Deutsche Bank, already under a deferred prosecution agreement for involvement in overseas corruption and market manipulation, just got a warning from the DOJ that it may have violated its deferred prosecution agreement in that matter. In January 2021, Deutsche paid a $130 million fine and agreed to a DPA for three years to settle up with the U.S. Then in August 2021, the head of the bank’s sustainability investment area expressed concerns to two executives that Deutsche had “overstated” its use of sustainable investing criteria to investors. She was fired and Deutsche did not disclose to the DOJ that it had received the complaint or that the complainant had been sacked. The Wall Street Journal then caught on, saw the e-mails, and wrote about the story in August 2021. The DOJ officials did a double-take, investigated, and warned the bank that its DPA is in jeopardy.
Deutsche Bank is the bank that can’t shoot straight — literally and figuratively — when it comes to compliance with the law. Despite ethics pledges and promises to toe the line, it just keeps dipping those toes into murky and sometimes black waters, especially in the underworld of international corruption. It is the DOJ’s call on whether to just go ahead with the original prosecution.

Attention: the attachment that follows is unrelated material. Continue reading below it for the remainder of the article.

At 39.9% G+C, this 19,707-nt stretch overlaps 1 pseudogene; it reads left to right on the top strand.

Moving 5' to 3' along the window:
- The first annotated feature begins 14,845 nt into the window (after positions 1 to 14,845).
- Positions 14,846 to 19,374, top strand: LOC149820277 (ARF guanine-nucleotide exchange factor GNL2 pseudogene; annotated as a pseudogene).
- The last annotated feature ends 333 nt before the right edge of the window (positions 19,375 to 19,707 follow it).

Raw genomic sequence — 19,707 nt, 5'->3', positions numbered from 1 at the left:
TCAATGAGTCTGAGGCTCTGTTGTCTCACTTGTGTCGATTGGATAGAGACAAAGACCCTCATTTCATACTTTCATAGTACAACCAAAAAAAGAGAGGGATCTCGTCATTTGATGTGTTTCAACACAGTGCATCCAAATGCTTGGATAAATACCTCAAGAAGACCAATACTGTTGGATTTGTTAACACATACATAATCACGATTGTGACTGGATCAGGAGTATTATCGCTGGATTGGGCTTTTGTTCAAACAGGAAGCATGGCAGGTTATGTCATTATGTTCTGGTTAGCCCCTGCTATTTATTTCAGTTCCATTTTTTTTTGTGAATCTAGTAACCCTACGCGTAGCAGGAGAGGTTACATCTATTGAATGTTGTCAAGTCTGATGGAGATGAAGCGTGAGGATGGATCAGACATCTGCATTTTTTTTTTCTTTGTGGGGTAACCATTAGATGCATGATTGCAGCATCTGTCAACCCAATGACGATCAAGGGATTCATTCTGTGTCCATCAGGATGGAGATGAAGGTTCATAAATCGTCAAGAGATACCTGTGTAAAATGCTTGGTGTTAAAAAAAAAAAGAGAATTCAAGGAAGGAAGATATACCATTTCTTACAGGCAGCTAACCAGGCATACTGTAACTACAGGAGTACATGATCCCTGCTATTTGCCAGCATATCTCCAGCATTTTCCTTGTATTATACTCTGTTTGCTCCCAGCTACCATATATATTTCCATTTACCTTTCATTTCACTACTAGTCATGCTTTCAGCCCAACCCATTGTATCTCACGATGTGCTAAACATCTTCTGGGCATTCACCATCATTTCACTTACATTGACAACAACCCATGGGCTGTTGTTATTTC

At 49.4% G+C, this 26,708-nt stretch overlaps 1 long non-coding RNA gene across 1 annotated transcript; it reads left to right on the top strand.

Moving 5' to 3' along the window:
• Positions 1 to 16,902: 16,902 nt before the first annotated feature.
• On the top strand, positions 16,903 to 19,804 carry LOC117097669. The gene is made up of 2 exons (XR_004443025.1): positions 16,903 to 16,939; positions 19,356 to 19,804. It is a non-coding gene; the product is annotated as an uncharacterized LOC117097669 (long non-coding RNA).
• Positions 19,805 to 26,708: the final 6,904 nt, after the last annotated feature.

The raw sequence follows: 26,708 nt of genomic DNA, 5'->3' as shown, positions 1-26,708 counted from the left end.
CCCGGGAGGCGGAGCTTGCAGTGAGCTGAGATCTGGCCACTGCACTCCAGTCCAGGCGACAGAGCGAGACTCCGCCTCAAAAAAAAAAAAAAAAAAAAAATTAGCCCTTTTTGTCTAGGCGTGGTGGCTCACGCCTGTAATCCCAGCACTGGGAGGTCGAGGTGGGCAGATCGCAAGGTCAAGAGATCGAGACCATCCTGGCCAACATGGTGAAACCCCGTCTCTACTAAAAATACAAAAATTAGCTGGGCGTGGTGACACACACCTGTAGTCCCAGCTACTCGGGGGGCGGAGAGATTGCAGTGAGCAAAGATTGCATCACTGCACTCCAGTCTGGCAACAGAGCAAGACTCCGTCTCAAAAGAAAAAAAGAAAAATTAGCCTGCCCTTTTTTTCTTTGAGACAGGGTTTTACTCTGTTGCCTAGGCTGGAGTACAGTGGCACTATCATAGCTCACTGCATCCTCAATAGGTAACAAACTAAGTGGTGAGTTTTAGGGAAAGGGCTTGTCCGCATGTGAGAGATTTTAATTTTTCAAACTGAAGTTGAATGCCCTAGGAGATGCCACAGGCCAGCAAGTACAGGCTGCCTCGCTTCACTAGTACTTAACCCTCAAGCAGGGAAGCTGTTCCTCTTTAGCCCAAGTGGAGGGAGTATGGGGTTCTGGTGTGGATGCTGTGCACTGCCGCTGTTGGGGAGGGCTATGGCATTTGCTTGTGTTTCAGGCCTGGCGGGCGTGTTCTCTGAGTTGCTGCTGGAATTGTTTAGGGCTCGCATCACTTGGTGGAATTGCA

The key to successful completion of a DPA is to stay out of trouble for the negotiated period (three years in this case). With Deutsche Bank and its history, the DOJ should have known that’s just not possible. And when you can’t stay out of trouble the next best thing is to ‘fess up to the DOJ. Apparently, that too is a hurdle too tall for Deutsche Bank. The Barometer once warned a board of directors that their company was going to get a DPA from the Justice Department for the stunts they had just pulled. One director chirped, “But doesn’t everybody get a DPA these days?” Actually, the answer was, “No, no they don’t.” Most companies think that multi-million and multi=billion-dollar fines are not good for business and would prefer running their companies without an onsite federal monitor poking around and probing every nook and cranny. Still some companies suffer from the Deutsche Syndrome, which is so Alfred E. Newmany — “What? Me Worry?”.